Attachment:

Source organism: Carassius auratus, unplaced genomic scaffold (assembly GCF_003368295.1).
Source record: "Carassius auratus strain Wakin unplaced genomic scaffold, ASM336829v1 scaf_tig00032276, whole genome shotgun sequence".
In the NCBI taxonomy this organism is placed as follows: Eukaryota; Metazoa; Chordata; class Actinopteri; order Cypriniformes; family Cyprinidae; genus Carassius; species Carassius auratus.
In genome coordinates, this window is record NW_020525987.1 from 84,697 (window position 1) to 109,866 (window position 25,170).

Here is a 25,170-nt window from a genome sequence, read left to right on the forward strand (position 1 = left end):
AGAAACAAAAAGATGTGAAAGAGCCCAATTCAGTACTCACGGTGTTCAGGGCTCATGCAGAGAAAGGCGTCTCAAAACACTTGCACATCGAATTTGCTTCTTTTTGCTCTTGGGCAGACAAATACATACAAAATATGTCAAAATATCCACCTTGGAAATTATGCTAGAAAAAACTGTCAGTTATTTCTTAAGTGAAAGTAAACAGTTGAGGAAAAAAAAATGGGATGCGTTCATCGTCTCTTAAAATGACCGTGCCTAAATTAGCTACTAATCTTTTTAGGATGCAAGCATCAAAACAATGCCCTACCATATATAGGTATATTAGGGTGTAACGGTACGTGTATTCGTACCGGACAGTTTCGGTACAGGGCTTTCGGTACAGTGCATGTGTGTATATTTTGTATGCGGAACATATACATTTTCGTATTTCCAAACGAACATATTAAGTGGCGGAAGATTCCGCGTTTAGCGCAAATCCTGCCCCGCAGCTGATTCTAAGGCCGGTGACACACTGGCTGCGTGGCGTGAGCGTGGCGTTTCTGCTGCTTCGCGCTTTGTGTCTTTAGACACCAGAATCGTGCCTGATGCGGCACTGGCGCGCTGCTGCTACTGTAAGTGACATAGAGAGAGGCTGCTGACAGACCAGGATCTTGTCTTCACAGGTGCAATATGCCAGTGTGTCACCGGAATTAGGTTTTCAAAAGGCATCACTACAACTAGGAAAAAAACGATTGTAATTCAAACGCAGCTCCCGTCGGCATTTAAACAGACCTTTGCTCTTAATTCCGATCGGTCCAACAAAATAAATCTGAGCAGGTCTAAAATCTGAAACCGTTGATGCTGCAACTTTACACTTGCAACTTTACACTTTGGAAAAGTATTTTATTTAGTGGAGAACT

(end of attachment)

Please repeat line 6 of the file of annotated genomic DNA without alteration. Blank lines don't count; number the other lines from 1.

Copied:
AGAAACAAAAAGATGTGAAAGAGCCCAATTCAGTACTCACGGTGTTCAGGGCTCATGCAGAGAAAGGCGTCTCAAAACACTTGCACATCGAATTTGCTTCTTTTTGCTCTTGGGCAGACAAATACATACAAAATATGTCAAAATATCCACCTTGGAAATTATGCTAGAAAAAACTGTCAGTTATTTCTTAAGTGAAAGTAAACAGTTGAGGAAAAAAAAATGGGATGCGTTCATCGTCTCTTAAAATGACCGTGCCTAAATTAGCTACTAATCTTTTTAGGATGCAAGCATCAAAACAATGCCCTACCATATATAGGTATATTAGGGTGTAACGGTACGTGTATTCGTACCGGACAGTTTCGGTACAGGGCTTTCGGTACAGTGCATGTGTGTATATTTTGTATGCGGAACATATACATTTTCGTATTTCCAAACGAACATATTAAGTGGCGGAAGATTCCGCGTTTAGCGCAAATCCTGCCCCGCAGCTGATTCTAAGGCCGGTGACACACTGGCTGCGTGGCGTGAGCGTGGCGTTTCTGCTGCTTCGCGCTTTGTGTCTTTAGACACCAGAATCGTGCCTGATGCGGCACTGGCGCGCTGCTGCTACTGTAAGTGACATAGAGAGAGGCTGCTGACAGACCAGGATCTTGTCTTCACAGGTGCAATATGCCAGTGTGTCACCGGAATTAGGTTTTCAAAAGGCATCACTACAACTAGGAAAAAAACGATTGTAATTCAAACGCAGCTCCCGTCGGCATTTAAACAGACCTTTGCTCTTAATTCCGATCGGTCCAACAAAATAAATCTGAGCAGGTCTAAAATCTGAAACCGTTGATGCTGCAACTTTACACTTGCAACTTTACACTTTGGAAAAGTATTTTATTTAGTGGAGAACT